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Children Mobile Game App ‘Buddy Quest’ Aims to Help Kids Learn about Faith-Based Virtues in Real Life

( [email protected] ) Jun 03, 2015 10:07 AM EDT

 

Buddy Question: A Faith-Based Children App
Photo: Buddy Quest

Colorado-based Lifetree Family has developed a game called "Buddy Quest" that is designed to teach children how to apply virtues in the real world. Now the company wants to make it available to the public.

 

In a press release published on PRWeb, "Buddy Quest" is designed for children between the ages of 6 and 11 to learn about and practice virtues in the real world. One of the game's creative leads, Jeff White, noted that it was part of a trend that combines mobile technology with real-life experiences.

"Virtues training isn't easy, even for over-achieving parents," White said. "We're building Buddy Quest with unique features that make learning fun and rewarding, while also helping moms and dads with an essential part of parenting."

According to Lifetree Family, children follow the adventures of more than 100 characters and "help them solve their problems using a variety of virtues such as responsibility, honesty, gratitude and kindness." The game also challenges them to "take what they're learning in the game and try it out in their everyday lives."

"Another unique feature of Buddy Quest is the Parent Portal, a part of the app that gives moms and dads an easy way to track their child's progress, chat with them about what they're experiencing, and watch them practice the virtues in real life," the company wrote.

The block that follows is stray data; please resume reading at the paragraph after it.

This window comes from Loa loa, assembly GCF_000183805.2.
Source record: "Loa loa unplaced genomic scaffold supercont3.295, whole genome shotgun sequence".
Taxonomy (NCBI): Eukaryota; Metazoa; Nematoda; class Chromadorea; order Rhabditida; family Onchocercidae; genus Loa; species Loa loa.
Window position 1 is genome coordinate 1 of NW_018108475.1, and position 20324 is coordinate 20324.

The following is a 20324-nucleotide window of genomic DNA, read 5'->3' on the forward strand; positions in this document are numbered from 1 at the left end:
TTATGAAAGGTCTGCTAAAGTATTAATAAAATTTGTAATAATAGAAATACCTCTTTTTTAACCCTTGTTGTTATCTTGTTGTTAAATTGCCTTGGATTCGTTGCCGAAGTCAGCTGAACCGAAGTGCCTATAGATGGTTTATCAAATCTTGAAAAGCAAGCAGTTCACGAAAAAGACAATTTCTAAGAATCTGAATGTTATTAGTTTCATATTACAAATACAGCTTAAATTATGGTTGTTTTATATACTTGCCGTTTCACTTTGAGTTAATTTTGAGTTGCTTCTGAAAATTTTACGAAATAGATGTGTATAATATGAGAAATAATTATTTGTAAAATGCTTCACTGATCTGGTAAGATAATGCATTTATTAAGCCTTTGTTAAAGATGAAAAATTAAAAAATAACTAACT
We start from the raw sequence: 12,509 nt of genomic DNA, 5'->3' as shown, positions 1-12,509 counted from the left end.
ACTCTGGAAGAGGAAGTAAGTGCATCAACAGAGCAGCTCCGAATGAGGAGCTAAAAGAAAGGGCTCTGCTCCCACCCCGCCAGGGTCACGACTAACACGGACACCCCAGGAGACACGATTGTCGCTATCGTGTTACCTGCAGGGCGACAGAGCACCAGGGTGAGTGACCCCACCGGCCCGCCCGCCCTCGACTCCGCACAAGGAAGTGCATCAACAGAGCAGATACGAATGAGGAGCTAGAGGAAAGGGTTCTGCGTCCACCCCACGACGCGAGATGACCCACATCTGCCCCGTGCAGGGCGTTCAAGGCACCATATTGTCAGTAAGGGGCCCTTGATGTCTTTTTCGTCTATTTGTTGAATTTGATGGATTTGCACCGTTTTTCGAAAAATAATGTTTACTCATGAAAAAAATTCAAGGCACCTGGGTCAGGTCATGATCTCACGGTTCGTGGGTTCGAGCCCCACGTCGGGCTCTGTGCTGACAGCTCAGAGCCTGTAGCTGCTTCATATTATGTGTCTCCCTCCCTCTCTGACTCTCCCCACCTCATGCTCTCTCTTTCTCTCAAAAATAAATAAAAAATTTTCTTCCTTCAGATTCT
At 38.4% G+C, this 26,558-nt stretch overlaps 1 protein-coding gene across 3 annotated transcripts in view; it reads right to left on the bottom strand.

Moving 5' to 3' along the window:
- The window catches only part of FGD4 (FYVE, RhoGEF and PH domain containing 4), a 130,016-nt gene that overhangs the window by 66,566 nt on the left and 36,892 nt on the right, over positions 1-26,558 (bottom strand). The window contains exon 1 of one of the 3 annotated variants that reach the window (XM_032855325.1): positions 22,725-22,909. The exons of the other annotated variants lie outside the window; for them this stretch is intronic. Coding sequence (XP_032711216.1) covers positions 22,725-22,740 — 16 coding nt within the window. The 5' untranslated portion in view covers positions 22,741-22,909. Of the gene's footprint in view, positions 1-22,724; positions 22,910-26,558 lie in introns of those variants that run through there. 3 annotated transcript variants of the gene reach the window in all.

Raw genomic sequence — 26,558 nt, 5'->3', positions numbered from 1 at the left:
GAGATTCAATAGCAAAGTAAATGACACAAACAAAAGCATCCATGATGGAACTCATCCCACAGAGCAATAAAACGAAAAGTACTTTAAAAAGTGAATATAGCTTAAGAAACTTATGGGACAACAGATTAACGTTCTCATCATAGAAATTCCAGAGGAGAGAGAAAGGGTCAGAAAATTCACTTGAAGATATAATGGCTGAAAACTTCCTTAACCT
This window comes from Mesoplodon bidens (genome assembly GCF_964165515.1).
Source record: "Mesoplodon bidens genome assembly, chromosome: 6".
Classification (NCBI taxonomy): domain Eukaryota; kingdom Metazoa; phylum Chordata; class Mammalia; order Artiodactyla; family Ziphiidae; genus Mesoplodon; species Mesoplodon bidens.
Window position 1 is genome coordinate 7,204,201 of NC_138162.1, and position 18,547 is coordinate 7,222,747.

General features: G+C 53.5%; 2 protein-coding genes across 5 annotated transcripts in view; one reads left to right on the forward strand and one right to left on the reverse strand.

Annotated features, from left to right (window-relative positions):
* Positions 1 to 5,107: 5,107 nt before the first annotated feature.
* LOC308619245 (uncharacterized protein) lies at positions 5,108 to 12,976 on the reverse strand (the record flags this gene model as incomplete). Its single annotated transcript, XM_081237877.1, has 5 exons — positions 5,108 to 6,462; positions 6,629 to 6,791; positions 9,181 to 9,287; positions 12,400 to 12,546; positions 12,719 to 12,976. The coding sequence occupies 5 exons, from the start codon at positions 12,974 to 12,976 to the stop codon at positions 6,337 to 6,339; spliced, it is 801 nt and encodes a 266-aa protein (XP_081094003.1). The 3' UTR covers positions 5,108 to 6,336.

Lifetree Family claimed that the game "will feature more than 130 high-quality characters that have been a key part of summertime vacation Bible school programs for the past 10 years."

"Every summer, more than 3 million children experience the VBS program, which gives us a great fan base to start with," White said. "That's a lot of families who already have some familiarity with the characters and their stories."

Brian Abbott, the leader behind the development for "Buddy Quest," observed that both parents and children have reacted positively to the game during its test phase.

"We've also got a great head start because of the quality of art, design, music, and other development features that we can use for the game," Abbott said.

Lifetree Family has set up a Kickstarter campaign to raise at least $30,000 to push the project through and is expected to last the entire month of June. The company elaborated on why it was necessary for them to fund the app on Kickstarter.

"We've discovered that creating game apps can be very expensive - especially developing some of the innovative features for Buddy Quest (features you won't find in other apps)," the company wrote. "We need a financial boost to make Buddy Quest a reality, as well as make it an even more sensational experience for kids and parents."

The company reassured its potential backers that "100 percent of the funds we raise will go straight into game development and creating/delivering the backer rewards." It has also hired legendary American voice actor Jess Harnell to provide the voice of Buzzly, the app's main character.

"He is known for being the voice of Wakko from Animaniacs, Ironhide from the Transformers films, Chilly in Doc McStuffins, and scores of other characters in Disney, Pixar, and Nickelodeon films and TV shows," Lifetree Family wrote of Harnell. "Our first studio session with Jess was a blast, and he is such a talented professional. People like Jess are helping to make this game a very high-quality experience."

If it is successful in securing funding, the "Buddy Quest" is scheduled to be launched sometime in fall 2015 and will be available both in iTunes and Google Play.


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